A long time reader, P.K. Seshadri, sent this “quip to enjoy and use in your future posts:

An amateur photographer was invited to dinner with friends and took along a few pictures to show the hostess. She looked at the photos and commented ‘These are very good! Leaders are made not bornYou must have a good camera.’ He didn’t make any comment, but, as he was leaving to go home, he said, ‘That was a really delicious meal! You must have some very good pots’.”

This anecdote succinctly reminds us that it’s the skilled use of the tools that makes the difference. The point made here is pretty obvious. But after decades of working with hundreds of management teams and thousands of strong, aspiring, and wallowing leaders, when it comes to leadership development, obviously the obvious isn’t so obvious! Despite the reams of ongoing research, many people still believe that leaders are born, not made.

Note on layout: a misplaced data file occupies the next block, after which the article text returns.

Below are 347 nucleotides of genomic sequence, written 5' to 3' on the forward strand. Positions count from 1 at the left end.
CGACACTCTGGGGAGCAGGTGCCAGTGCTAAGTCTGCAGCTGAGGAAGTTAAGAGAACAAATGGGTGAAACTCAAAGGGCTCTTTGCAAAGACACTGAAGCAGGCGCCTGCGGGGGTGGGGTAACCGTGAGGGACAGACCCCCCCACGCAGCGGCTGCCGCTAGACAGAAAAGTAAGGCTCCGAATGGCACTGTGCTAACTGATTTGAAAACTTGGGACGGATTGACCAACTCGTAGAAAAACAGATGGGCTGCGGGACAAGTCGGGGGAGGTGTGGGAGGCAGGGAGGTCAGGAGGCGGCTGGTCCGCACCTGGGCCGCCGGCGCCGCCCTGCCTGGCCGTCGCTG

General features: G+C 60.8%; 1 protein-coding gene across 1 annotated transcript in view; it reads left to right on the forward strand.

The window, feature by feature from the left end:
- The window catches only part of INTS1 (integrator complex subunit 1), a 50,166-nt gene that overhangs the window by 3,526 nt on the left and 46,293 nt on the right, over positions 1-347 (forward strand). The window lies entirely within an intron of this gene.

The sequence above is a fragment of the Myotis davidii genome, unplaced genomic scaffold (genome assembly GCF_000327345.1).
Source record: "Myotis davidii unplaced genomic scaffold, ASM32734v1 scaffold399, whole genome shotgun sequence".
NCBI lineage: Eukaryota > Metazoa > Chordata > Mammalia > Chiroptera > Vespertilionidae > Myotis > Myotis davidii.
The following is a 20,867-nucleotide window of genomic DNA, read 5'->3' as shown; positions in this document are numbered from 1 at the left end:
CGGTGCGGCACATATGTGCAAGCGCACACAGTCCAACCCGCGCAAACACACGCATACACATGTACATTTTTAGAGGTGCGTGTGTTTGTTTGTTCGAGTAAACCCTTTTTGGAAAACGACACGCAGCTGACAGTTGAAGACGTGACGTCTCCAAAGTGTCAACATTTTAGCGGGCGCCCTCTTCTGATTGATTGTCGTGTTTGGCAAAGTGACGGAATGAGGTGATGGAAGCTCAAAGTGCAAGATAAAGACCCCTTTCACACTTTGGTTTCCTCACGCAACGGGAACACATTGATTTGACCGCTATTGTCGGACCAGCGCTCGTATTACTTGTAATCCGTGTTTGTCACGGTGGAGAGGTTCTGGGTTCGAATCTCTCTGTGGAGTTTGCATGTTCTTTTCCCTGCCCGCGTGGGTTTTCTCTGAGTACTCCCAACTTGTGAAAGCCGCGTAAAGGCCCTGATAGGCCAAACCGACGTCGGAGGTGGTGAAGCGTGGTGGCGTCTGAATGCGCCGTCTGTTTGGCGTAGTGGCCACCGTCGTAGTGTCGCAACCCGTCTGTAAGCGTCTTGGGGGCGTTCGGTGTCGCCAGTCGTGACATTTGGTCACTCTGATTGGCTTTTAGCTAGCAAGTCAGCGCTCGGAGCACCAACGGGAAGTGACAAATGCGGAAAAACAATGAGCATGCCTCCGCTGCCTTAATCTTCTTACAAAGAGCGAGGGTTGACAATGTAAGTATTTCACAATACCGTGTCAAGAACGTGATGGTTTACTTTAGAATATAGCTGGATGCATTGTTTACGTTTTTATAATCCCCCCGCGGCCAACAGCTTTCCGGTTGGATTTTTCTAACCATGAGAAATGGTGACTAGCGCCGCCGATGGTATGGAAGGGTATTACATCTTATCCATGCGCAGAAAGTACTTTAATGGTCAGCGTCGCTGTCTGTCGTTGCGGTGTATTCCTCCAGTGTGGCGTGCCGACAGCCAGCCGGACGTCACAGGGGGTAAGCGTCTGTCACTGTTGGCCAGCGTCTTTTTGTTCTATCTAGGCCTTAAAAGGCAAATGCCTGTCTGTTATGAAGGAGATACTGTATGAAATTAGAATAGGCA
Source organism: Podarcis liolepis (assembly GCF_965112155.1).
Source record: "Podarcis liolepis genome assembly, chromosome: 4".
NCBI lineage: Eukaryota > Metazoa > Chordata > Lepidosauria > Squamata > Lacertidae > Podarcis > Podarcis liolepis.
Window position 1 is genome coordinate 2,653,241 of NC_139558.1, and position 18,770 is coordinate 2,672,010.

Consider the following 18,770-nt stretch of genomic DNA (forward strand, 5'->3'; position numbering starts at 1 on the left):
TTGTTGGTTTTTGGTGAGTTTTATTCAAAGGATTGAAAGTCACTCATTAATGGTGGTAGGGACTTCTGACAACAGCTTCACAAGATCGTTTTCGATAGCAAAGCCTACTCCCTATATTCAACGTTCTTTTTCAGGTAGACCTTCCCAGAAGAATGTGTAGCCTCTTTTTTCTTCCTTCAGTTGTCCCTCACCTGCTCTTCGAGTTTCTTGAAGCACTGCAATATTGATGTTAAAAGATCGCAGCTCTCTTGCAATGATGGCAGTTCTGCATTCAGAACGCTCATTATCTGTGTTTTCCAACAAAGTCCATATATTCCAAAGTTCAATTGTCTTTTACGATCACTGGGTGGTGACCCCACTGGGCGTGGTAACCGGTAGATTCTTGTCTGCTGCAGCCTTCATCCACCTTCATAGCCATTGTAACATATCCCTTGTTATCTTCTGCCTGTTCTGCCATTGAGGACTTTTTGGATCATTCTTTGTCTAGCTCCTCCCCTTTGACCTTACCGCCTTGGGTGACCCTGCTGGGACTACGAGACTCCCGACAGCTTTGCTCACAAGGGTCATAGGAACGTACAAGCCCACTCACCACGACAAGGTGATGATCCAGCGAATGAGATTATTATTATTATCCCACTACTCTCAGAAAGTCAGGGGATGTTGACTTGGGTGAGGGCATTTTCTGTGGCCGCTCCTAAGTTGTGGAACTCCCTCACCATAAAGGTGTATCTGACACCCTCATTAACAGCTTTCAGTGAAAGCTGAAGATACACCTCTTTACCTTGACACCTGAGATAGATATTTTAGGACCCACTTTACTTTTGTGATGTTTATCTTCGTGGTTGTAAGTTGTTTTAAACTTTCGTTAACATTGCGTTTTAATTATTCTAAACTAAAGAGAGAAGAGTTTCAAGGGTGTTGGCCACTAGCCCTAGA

It’s a dangerous excuse to believe that leaders are born not made. It takes you off the hook and gives you too easy an out from the difficult work of reframing your outlook and building your leadership skills.

Since I began studying, applying, and teaching leadership skills in 1975, I’ve believed to the core of my being that high performers are made, not born. Otherwise I would have given up long ago! When I was a sales trainer with Culligan Water Conditioning back in the seventies, I wrote a fictitious (and facetious) series of birth and death announcements poking fun at the popular misconception that we’re either born talented or not. I revamped and revised the announcements and penned a passionate passage outlining my argument in the nineties when I wrote Pathways to Performance: A Guide to Transforming Yourself, Your Team, and Your Organization. You can read it on our website in my article, “Leaders are Made, not Born.”

If we are not working hard to continually improve our leadership skills because we weren’t “born with natural talent,” then we are copping out, misinformed, or both.

Thanks for the reminder in your pithy story, P.K. You must have a very good computer!